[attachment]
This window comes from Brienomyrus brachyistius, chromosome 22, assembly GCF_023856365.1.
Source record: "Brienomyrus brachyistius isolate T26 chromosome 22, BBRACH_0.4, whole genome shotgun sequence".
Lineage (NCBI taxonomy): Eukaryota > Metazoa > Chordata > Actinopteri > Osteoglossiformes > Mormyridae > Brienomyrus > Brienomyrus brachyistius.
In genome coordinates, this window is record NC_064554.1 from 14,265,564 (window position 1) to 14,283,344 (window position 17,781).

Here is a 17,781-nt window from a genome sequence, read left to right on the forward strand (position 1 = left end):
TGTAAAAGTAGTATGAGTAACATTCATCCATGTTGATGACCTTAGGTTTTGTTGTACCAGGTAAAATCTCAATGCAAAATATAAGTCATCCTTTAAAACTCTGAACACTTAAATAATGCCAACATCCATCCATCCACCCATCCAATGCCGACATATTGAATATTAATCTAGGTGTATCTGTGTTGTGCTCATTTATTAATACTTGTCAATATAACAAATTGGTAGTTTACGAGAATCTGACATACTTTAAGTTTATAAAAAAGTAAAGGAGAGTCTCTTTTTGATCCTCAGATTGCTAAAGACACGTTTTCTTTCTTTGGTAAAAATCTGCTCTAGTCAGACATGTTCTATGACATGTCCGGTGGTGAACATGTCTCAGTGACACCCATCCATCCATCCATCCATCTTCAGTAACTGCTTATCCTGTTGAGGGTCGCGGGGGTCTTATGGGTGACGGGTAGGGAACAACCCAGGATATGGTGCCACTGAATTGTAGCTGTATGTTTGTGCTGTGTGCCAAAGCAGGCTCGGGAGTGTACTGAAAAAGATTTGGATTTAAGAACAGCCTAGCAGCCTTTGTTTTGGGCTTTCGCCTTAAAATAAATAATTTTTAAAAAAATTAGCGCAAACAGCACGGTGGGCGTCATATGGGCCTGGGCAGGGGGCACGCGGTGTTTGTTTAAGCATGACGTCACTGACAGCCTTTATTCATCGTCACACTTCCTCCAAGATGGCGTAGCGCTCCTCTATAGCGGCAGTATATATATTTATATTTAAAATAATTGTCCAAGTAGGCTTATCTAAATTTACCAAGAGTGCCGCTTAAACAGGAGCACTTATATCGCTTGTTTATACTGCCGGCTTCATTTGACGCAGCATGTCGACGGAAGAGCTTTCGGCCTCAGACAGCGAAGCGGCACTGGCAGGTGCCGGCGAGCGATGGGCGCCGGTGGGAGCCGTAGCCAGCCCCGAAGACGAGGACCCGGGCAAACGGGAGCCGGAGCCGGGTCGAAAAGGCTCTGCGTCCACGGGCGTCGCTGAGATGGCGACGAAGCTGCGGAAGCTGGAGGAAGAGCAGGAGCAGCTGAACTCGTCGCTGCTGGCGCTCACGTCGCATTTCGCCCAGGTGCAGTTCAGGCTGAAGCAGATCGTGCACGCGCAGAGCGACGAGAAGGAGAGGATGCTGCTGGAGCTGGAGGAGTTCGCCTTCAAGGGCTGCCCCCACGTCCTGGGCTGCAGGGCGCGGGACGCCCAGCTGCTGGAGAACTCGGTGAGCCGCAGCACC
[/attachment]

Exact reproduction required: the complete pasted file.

This window comes from Brienomyrus brachyistius, chromosome 22, assembly GCF_023856365.1.
Source record: "Brienomyrus brachyistius isolate T26 chromosome 22, BBRACH_0.4, whole genome shotgun sequence".
Lineage (NCBI taxonomy): Eukaryota > Metazoa > Chordata > Actinopteri > Osteoglossiformes > Mormyridae > Brienomyrus > Brienomyrus brachyistius.
In genome coordinates, this window is record NC_064554.1 from 14,265,564 (window position 1) to 14,283,344 (window position 17,781).

Here is a 17,781-nt window from a genome sequence, read left to right on the forward strand (position 1 = left end):
TGTAAAAGTAGTATGAGTAACATTCATCCATGTTGATGACCTTAGGTTTTGTTGTACCAGGTAAAATCTCAATGCAAAATATAAGTCATCCTTTAAAACTCTGAACACTTAAATAATGCCAACATCCATCCATCCACCCATCCAATGCCGACATATTGAATATTAATCTAGGTGTATCTGTGTTGTGCTCATTTATTAATACTTGTCAATATAACAAATTGGTAGTTTACGAGAATCTGACATACTTTAAGTTTATAAAAAAGTAAAGGAGAGTCTCTTTTTGATCCTCAGATTGCTAAAGACACGTTTTCTTTCTTTGGTAAAAATCTGCTCTAGTCAGACATGTTCTATGACATGTCCGGTGGTGAACATGTCTCAGTGACACCCATCCATCCATCCATCCATCTTCAGTAACTGCTTATCCTGTTGAGGGTCGCGGGGGTCTTATGGGTGACGGGTAGGGAACAACCCAGGATATGGTGCCACTGAATTGTAGCTGTATGTTTGTGCTGTGTGCCAAAGCAGGCTCGGGAGTGTACTGAAAAAGATTTGGATTTAAGAACAGCCTAGCAGCCTTTGTTTTGGGCTTTCGCCTTAAAATAAATAATTTTTAAAAAAATTAGCGCAAACAGCACGGTGGGCGTCATATGGGCCTGGGCAGGGGGCACGCGGTGTTTGTTTAAGCATGACGTCACTGACAGCCTTTATTCATCGTCACACTTCCTCCAAGATGGCGTAGCGCTCCTCTATAGCGGCAGTATATATATTTATATTTAAAATAATTGTCCAAGTAGGCTTATCTAAATTTACCAAGAGTGCCGCTTAAACAGGAGCACTTATATCGCTTGTTTATACTGCCGGCTTCATTTGACGCAGCATGTCGACGGAAGAGCTTTCGGCCTCAGACAGCGAAGCGGCACTGGCAGGTGCCGGCGAGCGATGGGCGCCGGTGGGAGCCGTAGCCAGCCCCGAAGACGAGGACCCGGGCAAACGGGAGCCGGAGCCGGGTCGAAAAGGCTCTGCGTCCACGGGCGTCGCTGAGATGGCGACGAAGCTGCGGAAGCTGGAGGAAGAGCAGGAGCAGCTGAACTCGTCGCTGCTGGCGCTCACGTCGCATTTCGCCCAGGTGCAGTTCAGGCTGAAGCAGATCGTGCACGCGCAGAGCGACGAGAAGGAGAGGATGCTGCTGGAGCTGGAGGAGTTCGCCTTCAAGGGCTGCCCCCACGTCCTGGGCTGCAGGGCGCGGGACGCCCAGCTGCTGGAGAACTCGGTGAGCCGCAGCACC